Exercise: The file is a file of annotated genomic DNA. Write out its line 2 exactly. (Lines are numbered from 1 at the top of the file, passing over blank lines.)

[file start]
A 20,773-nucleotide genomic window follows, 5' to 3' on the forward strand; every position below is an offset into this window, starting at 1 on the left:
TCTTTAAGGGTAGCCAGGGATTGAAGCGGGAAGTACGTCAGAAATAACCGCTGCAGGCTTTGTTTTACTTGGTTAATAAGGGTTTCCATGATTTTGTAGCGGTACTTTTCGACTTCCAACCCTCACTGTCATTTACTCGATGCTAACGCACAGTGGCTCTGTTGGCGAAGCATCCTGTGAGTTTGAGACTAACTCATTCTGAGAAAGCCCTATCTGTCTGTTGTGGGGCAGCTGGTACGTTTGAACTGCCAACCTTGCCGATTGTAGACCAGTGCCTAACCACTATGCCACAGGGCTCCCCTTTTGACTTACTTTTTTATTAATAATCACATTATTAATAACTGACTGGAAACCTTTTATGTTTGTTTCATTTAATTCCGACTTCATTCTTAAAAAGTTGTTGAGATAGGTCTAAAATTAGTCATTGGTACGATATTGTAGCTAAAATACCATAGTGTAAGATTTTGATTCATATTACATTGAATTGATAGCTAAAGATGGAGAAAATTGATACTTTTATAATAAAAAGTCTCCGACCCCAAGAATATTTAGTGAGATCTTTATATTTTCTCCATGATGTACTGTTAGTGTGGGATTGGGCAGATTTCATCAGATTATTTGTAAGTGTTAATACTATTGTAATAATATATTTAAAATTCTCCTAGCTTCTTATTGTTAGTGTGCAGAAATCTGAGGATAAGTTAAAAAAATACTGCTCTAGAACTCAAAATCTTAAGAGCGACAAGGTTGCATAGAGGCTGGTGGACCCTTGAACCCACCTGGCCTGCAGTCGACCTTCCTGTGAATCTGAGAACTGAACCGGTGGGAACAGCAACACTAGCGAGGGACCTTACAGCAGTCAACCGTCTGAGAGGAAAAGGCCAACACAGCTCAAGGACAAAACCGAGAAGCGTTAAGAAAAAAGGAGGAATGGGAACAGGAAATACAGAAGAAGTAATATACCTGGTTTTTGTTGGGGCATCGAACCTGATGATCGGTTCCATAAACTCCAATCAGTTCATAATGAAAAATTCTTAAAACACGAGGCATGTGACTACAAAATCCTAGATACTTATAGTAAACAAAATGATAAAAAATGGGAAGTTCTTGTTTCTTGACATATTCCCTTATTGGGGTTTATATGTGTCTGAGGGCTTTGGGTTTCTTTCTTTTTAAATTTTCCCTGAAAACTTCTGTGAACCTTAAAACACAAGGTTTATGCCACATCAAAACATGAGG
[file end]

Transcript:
TCTTTAAGGGTAGCCAGGGATTGAAGCGGGAAGTACGTCAGAAATAACCGCTGCAGGCTTTGTTTTACTTGGTTAATAAGGGTTTCCATGATTTTGTAGCGGTACTTTTCGACTTCCAACCCTCACTGTCATTTACTCGATGCTAACGCACAGTGGCTCTGTTGGCGAAGCATCCTGTGAGTTTGAGACTAACTCATTCTGAGAAAGCCCTATCTGTCTGTTGTGGGGCAGCTGGTACGTTTGAACTGCCAACCTTGCCGATTGTAGACCAGTGCCTAACCACTATGCCACAGGGCTCCCCTTTTGACTTACTTTTTTATTAATAATCACATTATTAATAACTGACTGGAAACCTTTTATGTTTGTTTCATTTAATTCCGACTTCATTCTTAAAAAGTTGTTGAGATAGGTCTAAAATTAGTCATTGGTACGATATTGTAGCTAAAATACCATAGTGTAAGATTTTGATTCATATTACATTGAATTGATAGCTAAAGATGGAGAAAATTGATACTTTTATAATAAAAAGTCTCCGACCCCAAGAATATTTAGTGAGATCTTTATATTTTCTCCATGATGTACTGTTAGTGTGGGATTGGGCAGATTTCATCAGATTATTTGTAAGTGTTAATACTATTGTAATAATATATTTAAAATTCTCCTAGCTTCTTATTGTTAGTGTGCAGAAATCTGAGGATAAGTTAAAAAAATACTGCTCTAGAACTCAAAATCTTAAGAGCGACAAGGTTGCATAGAGGCTGGTGGACCCTTGAACCCACCTGGCCTGCAGTCGACCTTCCTGTGAATCTGAGAACTGAACCGGTGGGAACAGCAACACTAGCGAGGGACCTTACAGCAGTCAACCGTCTGAGAGGAAAAGGCCAACACAGCTCAAGGACAAAACCGAGAAGCGTTAAGAAAAAAGGAGGAATGGGAACAGGAAATACAGAAGAAGTAATATACCTGGTTTTTGTTGGGGCATCGAACCTGATGATCGGTTCCATAAACTCCAATCAGTTCATAATGAAAAATTCTTAAAACACGAGGCATGTGACTACAAAATCCTAGATACTTATAGTAAACAAAATGATAAAAAATGGGAAGTTCTTGTTTCTTGACATATTCCCTTATTGGGGTTTATATGTGTCTGAGGGCTTTGGGTTTCTTTCTTTTTAAATTTTCCCTGAAAACTTCTGTGAACCTTAAAACACAAGGTTTATGCCACATCAAAACATGAGG